Throughout Saturday and Sunday, and even some Monday morning, we went over the particulars of Mississippi State’s big win over Alcorn State this weekend.
Certainly, there were a lot of positives to take from the game.
There was one in particular, though, having very little to do with Xs and Os that I wanted to talk about.
I grew up in Starkville always hearing my dad tell me how much he loved and respected Dr. Jimmy Abraham. He would tell me you couldn’t find a nicer person on campus, nor someone who cared as much about their university.
On Saturday, Dr. Abraham was one of the two honorary captains for MSU’s home opener.
He retired this summer after working for 38 years at State, spending the last eight as the executive director of the Alumni Association.
It was telling when he took the field and received just as loud a cheer as Walt Suggs, the other honorary captain who was an All-SEC lineman for the Bulldogs and spent nine years in the NFL.
I called him this afternoon to ask about the experience, a bit of a surreal event for him.
“I was very humbled to have that opportunity,” he said. “Especially to be on the field with Walt Suggs. My daddy always talked about him when I was growing up and I know he really idolized him as a player.”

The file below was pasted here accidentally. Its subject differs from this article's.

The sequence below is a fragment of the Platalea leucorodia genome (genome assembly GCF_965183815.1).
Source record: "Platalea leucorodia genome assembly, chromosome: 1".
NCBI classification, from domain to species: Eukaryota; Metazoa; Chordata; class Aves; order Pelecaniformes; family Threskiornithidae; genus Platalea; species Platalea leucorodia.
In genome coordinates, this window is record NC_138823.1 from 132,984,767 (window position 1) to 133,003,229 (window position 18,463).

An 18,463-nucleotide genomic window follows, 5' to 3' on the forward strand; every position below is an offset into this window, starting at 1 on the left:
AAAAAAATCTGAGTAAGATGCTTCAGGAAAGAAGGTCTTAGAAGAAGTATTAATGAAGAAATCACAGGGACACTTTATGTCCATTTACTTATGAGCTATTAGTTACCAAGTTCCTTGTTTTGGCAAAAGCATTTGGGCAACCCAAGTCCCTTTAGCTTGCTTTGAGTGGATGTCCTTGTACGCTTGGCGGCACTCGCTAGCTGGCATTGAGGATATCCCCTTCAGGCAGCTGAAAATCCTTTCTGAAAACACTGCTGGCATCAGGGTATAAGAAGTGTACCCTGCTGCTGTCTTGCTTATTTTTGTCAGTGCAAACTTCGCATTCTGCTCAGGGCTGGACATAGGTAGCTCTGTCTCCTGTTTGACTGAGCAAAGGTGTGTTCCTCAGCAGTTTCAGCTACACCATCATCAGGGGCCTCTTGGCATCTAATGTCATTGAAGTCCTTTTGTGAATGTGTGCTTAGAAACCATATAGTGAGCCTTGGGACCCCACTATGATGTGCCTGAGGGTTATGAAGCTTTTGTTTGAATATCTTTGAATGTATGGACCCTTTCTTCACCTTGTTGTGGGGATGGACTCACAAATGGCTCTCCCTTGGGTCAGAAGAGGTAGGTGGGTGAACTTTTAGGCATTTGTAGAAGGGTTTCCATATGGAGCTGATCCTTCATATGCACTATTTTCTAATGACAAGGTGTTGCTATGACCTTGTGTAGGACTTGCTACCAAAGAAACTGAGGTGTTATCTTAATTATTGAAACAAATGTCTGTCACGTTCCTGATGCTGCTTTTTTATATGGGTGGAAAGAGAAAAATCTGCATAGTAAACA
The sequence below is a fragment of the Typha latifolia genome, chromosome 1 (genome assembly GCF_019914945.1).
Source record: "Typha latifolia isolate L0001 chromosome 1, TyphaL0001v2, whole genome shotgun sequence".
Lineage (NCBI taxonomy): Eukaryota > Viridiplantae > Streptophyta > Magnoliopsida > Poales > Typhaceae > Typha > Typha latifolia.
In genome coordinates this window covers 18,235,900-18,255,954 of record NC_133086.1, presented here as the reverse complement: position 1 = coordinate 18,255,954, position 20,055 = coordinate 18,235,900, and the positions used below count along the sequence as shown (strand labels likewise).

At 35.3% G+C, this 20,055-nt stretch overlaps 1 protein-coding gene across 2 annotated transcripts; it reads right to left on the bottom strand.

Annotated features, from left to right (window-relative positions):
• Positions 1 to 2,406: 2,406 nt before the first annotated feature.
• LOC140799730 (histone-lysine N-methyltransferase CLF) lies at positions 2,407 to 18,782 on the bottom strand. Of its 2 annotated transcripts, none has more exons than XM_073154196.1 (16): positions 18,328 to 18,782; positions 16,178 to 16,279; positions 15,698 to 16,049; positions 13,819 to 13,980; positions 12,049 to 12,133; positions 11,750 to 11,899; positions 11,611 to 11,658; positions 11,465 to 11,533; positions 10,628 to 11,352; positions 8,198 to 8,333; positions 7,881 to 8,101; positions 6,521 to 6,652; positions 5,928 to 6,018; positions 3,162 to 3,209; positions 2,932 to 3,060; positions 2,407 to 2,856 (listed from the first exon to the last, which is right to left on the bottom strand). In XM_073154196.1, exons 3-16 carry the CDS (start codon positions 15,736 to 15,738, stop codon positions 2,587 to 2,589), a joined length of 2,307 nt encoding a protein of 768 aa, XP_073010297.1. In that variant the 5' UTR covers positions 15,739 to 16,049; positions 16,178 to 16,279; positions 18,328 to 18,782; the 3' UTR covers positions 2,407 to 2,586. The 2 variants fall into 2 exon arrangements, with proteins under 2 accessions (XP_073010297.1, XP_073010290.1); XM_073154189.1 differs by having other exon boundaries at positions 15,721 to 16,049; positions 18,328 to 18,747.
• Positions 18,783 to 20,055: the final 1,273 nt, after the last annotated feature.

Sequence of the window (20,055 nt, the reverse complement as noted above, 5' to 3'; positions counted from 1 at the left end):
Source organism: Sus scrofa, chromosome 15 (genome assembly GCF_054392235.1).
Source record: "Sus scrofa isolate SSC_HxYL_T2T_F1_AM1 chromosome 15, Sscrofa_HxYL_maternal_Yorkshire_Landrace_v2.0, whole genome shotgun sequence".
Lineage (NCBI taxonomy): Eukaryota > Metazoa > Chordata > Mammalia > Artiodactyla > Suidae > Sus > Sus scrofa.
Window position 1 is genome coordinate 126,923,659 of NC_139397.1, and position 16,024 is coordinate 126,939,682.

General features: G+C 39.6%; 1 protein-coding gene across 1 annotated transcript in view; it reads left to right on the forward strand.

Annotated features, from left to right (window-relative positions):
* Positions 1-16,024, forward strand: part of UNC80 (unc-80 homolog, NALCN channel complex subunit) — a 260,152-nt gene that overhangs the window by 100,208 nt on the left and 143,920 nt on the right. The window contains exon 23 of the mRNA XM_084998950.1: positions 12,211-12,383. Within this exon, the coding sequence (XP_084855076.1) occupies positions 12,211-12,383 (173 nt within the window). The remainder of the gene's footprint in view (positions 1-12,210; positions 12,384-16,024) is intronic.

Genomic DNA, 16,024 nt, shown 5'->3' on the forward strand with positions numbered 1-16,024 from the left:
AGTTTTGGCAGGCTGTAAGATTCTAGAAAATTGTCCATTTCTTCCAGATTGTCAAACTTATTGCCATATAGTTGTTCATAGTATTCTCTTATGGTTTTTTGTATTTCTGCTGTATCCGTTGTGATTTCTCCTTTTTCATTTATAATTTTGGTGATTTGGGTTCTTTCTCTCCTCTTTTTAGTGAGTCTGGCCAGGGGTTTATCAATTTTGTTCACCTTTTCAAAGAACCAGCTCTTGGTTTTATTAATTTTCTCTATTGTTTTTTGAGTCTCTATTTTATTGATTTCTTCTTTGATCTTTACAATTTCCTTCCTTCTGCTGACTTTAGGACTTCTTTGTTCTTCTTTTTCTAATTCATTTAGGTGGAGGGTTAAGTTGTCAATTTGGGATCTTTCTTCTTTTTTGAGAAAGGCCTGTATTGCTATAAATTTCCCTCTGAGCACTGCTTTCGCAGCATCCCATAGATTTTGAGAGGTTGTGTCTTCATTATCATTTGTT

Since retiring this summer, Abraham said he’s enjoyed a leisurely lifestyle, working some with Cadence Bank, spending time with his two grandchildren and visiting with family and friends.
And of course, he’s always been a big sports fan, so he’s as happy as can be to have football underway.
Going back to his days as a recruiter, even, he’s seen how much sports can mean to the school as a whole.
“When you talk to students, some of them will say they got their first taste of Mississippi State by watching a football game or basketball or baseball game,” Abraham said. “I was honored to be a part of it.”
Having been a Bulldog for so long – and he still is, he’ll make sure to tell you – he was touched to be invited by the athletic department as an honorary captain.
Abraham still thinks of himself as the little kid from Mississippi, no idea where life would take him.
He certainly wouldn’t have predicted he’d end up on Scott Field, honored next to one of his dad’s idols.
“I and those of us who have graduated from this university can never give back as much as she has given to us,” he said. “To be able to be on the field of the university I and so many people love meant so much.”